To get both the width and the height as one object, the Image class provides to its children, such as Bitmap, the Size property. As you may guess, the Size property is of type Size.

Besides the Width, the Height, and the Size properties, to get the size of a bitmap, you can access the PhysicalDimensions property of the Image class. This property is of type SizeF but its values depend on the type of picture.

The Transparency of a Bitmap

In the previous lesson, we saw that a graphic could be made of thousands to millions of colors. When you display a picture in your application, you can ask Microsoft Windows to "see through" one particular color. Seeing through is referred to as transparency. This is an operation regularly needed in graphics applications, the operating system is already equipped to select a default color it considers for transparency. In most cases, you can use that color. Otherwise, for your particular application, you can specify what color you want to use as "see through".

To support picture transparency, the Bitmap class is equipped with the MakeTransparent() method that is overloaded with two versions. The first version uses the following syntax:

public:
    void MakeTransparent();

When you call this method, it lets the operating system choose the color used for transparency. In most cases, the operating system selects white as the transparency color. Consequently, when you display the picture, wherever a white spot or area is shown on the picture, that area would disappear to show behind it. Here is an example:

System::Void Form1_Paint(System::Object^  sender, 
			 System::Windows::Forms::PaintEventArgs^  e)
{
	 Bitmap ^ bmpBuilding = gcnew Bitmap(L"building.bmp");
	 e->Graphics->DrawImage(bmpBuilding , 0, 0);
				 
	 Bitmap ^ bmpMonument = gcnew Bitmap(L"monument.bmp");
	 bmpMonument ->MakeTransparent();
	 e->Graphics->DrawImage(bmpMonument , 200, 260);
}

This would produce:

Instead of using the default transparency color of the operating system, you can specify your own color. To support this, the Bitmap class provides another version of the MakeTransparent() method. Its syntax is:

public:
    void MakeTransparent(Color transparentColor);

 With this method, instead of letting the operating system determine the transparency color, you pass your own as argument. Here is an example:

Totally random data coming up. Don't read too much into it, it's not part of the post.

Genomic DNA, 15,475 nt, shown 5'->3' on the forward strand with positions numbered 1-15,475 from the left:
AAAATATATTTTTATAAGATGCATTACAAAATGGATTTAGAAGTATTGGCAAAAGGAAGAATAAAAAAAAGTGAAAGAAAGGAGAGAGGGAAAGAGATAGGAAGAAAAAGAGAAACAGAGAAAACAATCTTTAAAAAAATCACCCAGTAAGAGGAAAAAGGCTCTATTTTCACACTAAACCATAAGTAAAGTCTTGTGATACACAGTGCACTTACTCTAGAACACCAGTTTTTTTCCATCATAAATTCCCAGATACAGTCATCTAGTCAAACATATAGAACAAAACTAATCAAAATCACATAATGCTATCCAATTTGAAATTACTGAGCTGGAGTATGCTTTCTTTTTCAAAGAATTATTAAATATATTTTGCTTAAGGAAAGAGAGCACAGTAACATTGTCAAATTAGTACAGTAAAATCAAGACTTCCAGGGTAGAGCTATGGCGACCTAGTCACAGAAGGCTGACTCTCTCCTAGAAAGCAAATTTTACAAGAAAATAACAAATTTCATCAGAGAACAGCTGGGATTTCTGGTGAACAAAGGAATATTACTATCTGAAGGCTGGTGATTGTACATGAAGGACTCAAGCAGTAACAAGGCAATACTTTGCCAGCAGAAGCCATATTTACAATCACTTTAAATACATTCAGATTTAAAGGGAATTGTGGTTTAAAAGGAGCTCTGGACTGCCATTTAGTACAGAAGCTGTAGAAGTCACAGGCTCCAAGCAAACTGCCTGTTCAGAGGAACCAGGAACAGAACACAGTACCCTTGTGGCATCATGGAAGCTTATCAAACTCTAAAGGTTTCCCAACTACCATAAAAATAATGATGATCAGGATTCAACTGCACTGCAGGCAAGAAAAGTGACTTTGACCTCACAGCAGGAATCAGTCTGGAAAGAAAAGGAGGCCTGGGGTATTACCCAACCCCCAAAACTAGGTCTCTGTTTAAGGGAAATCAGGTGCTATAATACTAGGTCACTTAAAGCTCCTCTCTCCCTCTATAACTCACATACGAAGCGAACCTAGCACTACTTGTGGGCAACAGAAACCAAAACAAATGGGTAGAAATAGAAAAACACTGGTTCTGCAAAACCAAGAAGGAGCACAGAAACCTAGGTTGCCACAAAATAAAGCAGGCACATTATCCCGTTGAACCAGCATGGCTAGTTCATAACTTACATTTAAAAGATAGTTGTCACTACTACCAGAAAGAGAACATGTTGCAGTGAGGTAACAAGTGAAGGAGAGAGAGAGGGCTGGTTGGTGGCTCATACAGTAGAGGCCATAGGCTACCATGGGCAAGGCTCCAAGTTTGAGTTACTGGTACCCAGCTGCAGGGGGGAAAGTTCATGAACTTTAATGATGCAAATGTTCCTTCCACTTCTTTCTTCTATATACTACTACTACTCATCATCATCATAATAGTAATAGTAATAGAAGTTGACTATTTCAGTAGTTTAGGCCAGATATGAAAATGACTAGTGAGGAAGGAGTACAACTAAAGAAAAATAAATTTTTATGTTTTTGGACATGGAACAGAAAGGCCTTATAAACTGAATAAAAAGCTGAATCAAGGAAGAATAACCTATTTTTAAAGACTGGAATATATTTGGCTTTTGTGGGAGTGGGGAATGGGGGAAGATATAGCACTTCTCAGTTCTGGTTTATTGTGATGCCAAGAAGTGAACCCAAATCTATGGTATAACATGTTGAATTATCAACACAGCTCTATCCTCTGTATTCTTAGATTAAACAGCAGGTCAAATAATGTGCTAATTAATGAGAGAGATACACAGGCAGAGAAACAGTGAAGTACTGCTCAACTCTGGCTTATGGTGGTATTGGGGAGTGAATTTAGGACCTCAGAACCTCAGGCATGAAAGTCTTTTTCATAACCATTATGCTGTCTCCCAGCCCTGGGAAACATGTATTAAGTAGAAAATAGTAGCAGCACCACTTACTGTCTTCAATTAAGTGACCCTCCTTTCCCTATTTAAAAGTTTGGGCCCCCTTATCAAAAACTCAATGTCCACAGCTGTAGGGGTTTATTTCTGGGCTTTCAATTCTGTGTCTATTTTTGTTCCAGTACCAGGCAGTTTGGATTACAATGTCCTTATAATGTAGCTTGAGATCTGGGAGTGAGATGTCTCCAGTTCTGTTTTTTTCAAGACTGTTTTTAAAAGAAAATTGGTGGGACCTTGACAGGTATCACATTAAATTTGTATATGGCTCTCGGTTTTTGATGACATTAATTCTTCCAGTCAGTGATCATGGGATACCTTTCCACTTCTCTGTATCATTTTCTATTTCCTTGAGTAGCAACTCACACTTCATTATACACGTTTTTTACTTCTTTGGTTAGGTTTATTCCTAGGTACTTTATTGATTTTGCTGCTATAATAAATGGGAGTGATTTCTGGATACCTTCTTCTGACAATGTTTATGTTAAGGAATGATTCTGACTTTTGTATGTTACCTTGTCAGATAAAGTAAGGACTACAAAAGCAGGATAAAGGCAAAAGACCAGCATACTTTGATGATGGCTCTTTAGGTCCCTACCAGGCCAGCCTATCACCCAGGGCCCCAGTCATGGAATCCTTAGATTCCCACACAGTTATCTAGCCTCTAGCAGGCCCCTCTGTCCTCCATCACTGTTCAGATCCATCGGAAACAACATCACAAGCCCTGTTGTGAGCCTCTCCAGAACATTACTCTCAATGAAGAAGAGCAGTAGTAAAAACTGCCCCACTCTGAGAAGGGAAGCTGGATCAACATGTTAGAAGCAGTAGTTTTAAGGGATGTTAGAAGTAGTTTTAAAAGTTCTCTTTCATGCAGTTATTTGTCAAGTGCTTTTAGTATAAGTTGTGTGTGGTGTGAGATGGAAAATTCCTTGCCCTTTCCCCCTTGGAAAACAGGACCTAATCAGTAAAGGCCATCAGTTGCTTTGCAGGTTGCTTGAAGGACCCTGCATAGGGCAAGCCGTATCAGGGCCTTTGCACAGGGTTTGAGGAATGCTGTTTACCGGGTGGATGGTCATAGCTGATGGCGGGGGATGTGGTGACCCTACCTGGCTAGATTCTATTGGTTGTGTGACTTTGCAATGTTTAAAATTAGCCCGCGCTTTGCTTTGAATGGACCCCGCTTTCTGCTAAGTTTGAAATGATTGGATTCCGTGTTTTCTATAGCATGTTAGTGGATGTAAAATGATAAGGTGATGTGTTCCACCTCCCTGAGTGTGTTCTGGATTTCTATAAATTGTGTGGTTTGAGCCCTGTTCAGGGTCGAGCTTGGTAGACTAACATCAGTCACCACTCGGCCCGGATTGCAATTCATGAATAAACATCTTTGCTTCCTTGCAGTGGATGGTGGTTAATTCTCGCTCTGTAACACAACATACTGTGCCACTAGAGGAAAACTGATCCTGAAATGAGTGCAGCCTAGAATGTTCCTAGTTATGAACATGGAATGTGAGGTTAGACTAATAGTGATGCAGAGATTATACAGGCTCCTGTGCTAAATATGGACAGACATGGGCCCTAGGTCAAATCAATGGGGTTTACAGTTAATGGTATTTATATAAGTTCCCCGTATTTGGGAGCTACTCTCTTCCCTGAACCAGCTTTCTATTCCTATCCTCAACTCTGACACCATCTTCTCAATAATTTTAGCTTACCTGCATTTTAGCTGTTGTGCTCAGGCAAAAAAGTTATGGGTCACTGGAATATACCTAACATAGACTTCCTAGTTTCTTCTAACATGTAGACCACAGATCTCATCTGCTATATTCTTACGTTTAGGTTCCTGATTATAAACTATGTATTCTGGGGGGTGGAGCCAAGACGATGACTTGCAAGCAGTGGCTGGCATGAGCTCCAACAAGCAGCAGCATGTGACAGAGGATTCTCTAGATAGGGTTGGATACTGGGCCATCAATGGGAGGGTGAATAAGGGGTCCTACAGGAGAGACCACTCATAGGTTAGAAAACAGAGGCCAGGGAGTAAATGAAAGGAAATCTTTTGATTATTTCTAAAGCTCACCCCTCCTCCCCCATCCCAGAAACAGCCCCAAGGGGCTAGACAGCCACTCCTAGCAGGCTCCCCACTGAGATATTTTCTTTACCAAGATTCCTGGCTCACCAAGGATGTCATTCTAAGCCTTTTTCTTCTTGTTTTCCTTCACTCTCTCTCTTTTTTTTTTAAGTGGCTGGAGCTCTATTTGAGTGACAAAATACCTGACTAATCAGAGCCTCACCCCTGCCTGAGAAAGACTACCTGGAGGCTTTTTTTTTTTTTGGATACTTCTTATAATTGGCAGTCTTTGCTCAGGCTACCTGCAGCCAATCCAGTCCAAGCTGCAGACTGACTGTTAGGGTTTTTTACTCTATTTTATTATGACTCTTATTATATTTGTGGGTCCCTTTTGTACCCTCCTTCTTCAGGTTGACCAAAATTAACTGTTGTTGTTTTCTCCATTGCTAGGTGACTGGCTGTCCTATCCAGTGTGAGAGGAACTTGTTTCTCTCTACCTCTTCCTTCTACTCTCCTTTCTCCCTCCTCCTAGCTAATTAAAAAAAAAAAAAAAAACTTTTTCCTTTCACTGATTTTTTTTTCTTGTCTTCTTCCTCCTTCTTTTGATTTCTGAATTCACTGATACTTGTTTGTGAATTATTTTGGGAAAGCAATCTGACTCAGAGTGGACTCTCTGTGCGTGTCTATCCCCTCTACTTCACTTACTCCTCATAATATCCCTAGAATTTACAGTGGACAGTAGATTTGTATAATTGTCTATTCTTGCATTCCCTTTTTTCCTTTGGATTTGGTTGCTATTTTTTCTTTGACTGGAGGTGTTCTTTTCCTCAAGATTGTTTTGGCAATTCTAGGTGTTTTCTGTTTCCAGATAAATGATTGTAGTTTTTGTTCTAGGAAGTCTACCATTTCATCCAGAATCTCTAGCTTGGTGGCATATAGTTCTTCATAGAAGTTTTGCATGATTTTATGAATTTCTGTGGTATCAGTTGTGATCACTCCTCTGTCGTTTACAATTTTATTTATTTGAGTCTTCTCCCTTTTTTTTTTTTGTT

System::Void Form1_Paint(System::Object^  sender,
			 System::Windows::Forms::PaintEventArgs^  e)
{
    Bitmap ^ bmpFlying = gcnew Bitmap(L"flying.bmp");
    e->Graphics->DrawImage(bmpFlying, 0, 0);
				 
    Bitmap ^ bmpGlobe = gcnew Bitmap(L"globe.bmp");
    bmpGlobe->MakeTransparent(Color::Black);
    e->Graphics->DrawImage(bmpGlobe, 20, 120);
}

This would produce:

Practical LearningPractical Learning: Using the Transparency of a Picture

  1. To create a new program, on the main menu, click File -> New -> Project...
  2. In the Templates list, click Windows Forms Application
  3. Set the Name to ImageFloater and click OK
  4. From the Components section of the Toolbox, click Timer and click the form
  5. While the timer is still selected under the form, in the Properties window, set its Enabled property to True and its Interval to 1000
  6. Copy the following pictures (click the left picture to open the real one in the browser) in the ImageFloater folder inside the ImageFloater folder
     
  7. Under the form, double-click the time1 control and implement its event as follows:
    System::Void timer1_Tick(System::Object^  sender, 
    	 System::EventArgs^  e)
    {
        Bitmap ^ bmpArea = gcnew Bitmap(Width, Height);
        Graphics ^ graphArea = Graphics::FromImage(bmpArea);
    
        Bitmap ^ bmpDiamond = gcnew Bitmap(L"diamond.bmp");
        bmpDiamond->MakeTransparent();
    
        Bitmap ^ bmpHouse = gcnew Bitmap(L"house.bmp");
        graphArea->DrawImage(bmpHouse, 0, 0);
    				 
        Random ^ rnd = gcnew Random;
        int rndLeft = rnd->Next(bmpHouse->Width);
        int rndTop  = rnd->Next(bmpHouse->Height);
        graphArea->DrawImage(bmpDiamond, rndLeft, rndTop);
    
        Graphics ^ painter = Graphics::FromHwnd(Handle);
        painter->DrawImage(bmpArea, 0, 0);
    }
  8. Execute the application to see the result